The topic of invisibility has been trending for several years amongst women over 50. However, it is not limited to women, nor those over 50; it has crossed gender and generations. Why we feel it or if we care about our visibility are the choices we make. And if we choose to live our lives in camouflage, so what?

Social media’s obsession with documentation of the minutia in our lives largely contributes to feelings of insecurity.

High visibility equates to something sought after. Because advertising and potential revenue are now linked to individual influencers, it compounds the idea that instant success can come to our businesses if we reach an unidentifiable visibility level.

Those with that distinction often glean their self-esteem and financial reward from likes and follows. Many have set their sights on attaining those ethereal numbers.

Gauging our self-worth through the likes and follows we have or have not attained is a losing proposition.

To be visible means the ability to be seen. Yet, we may have a desire to hide, living in camouflage.

Most of us wear rose-colored glasses when reflecting on ourselves. We choose when to keep them on or take them off. Sometimes we choose to examine our lives on a  deep introspective level and not look at all at other times.

What does it take to really be perceived?

No one can make another invisible. There is no magic cloak, and poof, you are gone. Nor can society’s rhetoric on aging make us disappear. However, the social dialog for me highlighted why I had chosen to dim my light.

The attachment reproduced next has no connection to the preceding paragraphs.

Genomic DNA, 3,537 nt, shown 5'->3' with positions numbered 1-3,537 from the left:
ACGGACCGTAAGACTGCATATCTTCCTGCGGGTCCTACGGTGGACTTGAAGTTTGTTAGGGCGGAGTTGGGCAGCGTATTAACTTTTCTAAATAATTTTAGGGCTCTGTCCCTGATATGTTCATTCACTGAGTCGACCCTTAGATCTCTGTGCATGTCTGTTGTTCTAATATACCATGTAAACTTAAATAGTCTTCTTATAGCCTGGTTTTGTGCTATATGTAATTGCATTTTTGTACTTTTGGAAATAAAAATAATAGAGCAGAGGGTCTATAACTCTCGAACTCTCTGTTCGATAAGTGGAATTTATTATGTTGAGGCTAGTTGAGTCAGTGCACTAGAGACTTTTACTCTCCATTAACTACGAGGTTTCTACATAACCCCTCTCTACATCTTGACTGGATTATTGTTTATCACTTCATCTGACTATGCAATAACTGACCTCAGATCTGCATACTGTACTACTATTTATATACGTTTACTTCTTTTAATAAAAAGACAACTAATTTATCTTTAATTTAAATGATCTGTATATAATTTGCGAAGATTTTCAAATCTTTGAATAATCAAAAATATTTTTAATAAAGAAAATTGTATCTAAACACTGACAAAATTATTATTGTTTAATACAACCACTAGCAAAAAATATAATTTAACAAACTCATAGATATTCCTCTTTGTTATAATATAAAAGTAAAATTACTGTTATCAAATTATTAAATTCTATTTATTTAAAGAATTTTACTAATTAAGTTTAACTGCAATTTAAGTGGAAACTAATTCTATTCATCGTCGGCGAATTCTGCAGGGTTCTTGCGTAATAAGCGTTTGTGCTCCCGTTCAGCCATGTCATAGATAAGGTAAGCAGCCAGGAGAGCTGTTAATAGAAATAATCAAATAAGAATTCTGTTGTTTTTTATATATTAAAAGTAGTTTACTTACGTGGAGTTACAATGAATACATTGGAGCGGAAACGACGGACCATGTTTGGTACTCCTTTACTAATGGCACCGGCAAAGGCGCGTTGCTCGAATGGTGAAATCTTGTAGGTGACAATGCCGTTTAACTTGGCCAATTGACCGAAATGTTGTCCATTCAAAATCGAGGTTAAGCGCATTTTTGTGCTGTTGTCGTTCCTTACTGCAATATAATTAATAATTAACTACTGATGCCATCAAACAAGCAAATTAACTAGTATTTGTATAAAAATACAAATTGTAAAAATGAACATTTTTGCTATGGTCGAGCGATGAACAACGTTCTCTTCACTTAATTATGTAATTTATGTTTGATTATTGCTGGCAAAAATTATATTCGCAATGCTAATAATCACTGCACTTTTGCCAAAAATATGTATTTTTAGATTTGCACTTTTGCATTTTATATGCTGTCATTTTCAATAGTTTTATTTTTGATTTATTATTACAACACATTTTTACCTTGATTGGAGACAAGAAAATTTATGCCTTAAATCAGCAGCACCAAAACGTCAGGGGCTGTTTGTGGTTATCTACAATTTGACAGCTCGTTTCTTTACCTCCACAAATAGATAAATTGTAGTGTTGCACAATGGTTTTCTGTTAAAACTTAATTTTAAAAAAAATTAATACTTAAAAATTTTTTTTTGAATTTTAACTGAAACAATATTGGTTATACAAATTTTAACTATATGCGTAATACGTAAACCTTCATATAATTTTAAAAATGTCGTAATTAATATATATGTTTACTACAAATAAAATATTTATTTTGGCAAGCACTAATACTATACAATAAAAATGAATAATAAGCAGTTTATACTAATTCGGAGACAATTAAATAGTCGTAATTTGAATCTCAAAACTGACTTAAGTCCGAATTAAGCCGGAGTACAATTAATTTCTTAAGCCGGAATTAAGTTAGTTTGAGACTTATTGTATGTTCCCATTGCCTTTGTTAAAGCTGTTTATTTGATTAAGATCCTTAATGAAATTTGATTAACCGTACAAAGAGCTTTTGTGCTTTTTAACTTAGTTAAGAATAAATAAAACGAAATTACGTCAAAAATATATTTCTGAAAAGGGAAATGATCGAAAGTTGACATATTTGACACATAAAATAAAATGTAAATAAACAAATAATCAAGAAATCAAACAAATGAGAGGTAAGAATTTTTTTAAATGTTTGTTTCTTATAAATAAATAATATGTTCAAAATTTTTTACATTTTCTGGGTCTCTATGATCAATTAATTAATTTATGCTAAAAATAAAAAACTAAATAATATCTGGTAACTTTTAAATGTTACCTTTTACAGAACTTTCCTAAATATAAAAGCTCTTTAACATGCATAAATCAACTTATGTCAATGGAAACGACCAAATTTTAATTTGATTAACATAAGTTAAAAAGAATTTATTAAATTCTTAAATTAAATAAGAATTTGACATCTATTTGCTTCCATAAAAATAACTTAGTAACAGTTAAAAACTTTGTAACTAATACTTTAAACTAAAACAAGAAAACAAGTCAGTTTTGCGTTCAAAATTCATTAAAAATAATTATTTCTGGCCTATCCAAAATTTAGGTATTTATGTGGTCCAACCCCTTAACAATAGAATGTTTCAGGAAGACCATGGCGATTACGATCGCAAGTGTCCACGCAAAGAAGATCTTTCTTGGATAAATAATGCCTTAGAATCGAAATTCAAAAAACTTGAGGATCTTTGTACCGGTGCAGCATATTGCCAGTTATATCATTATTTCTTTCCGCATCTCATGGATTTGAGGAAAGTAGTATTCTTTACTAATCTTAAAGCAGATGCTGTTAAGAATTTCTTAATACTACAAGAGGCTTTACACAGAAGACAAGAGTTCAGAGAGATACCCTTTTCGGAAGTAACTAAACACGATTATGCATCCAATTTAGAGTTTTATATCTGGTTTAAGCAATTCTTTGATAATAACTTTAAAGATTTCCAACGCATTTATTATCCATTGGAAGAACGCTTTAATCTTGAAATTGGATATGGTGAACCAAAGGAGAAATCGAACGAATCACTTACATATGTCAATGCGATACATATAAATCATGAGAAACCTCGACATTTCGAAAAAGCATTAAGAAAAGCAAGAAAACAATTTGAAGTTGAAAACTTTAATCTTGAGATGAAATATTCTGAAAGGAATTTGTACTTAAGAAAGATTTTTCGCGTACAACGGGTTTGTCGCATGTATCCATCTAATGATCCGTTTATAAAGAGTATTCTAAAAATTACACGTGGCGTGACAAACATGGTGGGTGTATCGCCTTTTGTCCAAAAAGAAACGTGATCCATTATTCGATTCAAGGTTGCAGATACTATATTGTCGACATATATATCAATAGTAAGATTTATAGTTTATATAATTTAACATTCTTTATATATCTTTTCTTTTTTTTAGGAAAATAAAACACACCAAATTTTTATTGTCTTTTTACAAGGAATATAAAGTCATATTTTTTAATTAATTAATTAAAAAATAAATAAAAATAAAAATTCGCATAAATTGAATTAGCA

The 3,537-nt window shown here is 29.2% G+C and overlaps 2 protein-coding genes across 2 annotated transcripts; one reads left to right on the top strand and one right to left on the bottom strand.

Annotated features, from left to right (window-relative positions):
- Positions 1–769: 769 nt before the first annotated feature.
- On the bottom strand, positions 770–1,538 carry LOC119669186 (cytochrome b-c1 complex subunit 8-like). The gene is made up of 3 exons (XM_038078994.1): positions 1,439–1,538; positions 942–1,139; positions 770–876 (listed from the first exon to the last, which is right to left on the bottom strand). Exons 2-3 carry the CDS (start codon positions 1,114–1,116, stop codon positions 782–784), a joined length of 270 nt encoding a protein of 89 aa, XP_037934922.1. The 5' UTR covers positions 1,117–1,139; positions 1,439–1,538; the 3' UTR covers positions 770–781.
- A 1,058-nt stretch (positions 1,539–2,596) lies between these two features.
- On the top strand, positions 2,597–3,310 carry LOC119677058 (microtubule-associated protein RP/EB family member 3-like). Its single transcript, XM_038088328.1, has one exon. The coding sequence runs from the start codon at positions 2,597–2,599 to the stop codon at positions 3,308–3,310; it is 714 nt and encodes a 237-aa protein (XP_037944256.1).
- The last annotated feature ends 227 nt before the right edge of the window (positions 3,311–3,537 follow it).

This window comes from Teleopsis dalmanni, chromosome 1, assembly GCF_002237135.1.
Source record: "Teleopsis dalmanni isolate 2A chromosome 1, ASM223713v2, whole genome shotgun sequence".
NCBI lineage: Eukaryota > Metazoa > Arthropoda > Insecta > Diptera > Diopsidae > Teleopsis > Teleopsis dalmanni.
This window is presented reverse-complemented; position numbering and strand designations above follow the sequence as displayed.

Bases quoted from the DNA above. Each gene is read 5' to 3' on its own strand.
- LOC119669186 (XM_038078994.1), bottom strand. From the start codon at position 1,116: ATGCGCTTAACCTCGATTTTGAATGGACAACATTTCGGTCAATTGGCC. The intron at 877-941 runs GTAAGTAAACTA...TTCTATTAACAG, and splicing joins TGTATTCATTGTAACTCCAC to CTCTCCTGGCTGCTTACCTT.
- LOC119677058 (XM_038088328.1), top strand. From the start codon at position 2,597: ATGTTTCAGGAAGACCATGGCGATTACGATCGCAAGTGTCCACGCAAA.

When I was expressing less than my optimum self, I was not hiding from the world, but I was hiding from myself.  As I dove deeper into my inner journey of self-actualization, I began to understand better the intricacies of what made me who I am; the experiences, beliefs, stigmas, behaviors, and habits that I had collected over the course of my life.

When I decided to let go of those things that no longer served me allowed me to be available to myself and more visible to others.

When we can let go of our identity roles, the “who” we think we “should” be, the brighter and more visible our inner light becomes.

Does visibility on social media correlate to our own sense of self-acceptance? For some, yes, and others no.

Visibility is not just about what is seen; it is about the clarity in which we see life and the distinctness in how we express ourselves.

Our visibility is our aura speaking. It is the energy that others feel intuitively. It can be measured in the radiant energy we emit. It’s our vibe.

Being told we are invisible can only happen if we allow it and believe it. What if, as we age, we realize that our inner beauty is far more astonishing than the youth we once had? Or that our higher selves hold all the wisdom we will ever need? Letting go of our insecurities to embrace the people we have become is the power we hold. Remember, the choice is yours.

Let us not mistake the idea that great exposure brings great insight. 

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  • Charisse Glenn

    Casting Director, Equestrian and Creator of The Let Go

    Charisse Glenn, Casting Director, Equestrian, and Creator of The Let Go She is 63 pushing upwards, gray, aging gracefully and has lots to say.  She is half Japanese and has the wisdom of that culture she was born into. US-born she has been a casting director for commercials in Los Angeles for 35 years and is an equestrian having competed in 100-mile horse races around the world. The blog she writes called The Let Go serves as a reminder to let go of all that no longer works in our lives, opening a pathway to happiness, love, and balance. Proudly she embraces the freedoms age provides serving as a role model to both men and women. She is a badass with a beautiful soft touch. You can find her on either of her websites or follow her on social media. Follower her on Clubbhose: Let That Shit Go!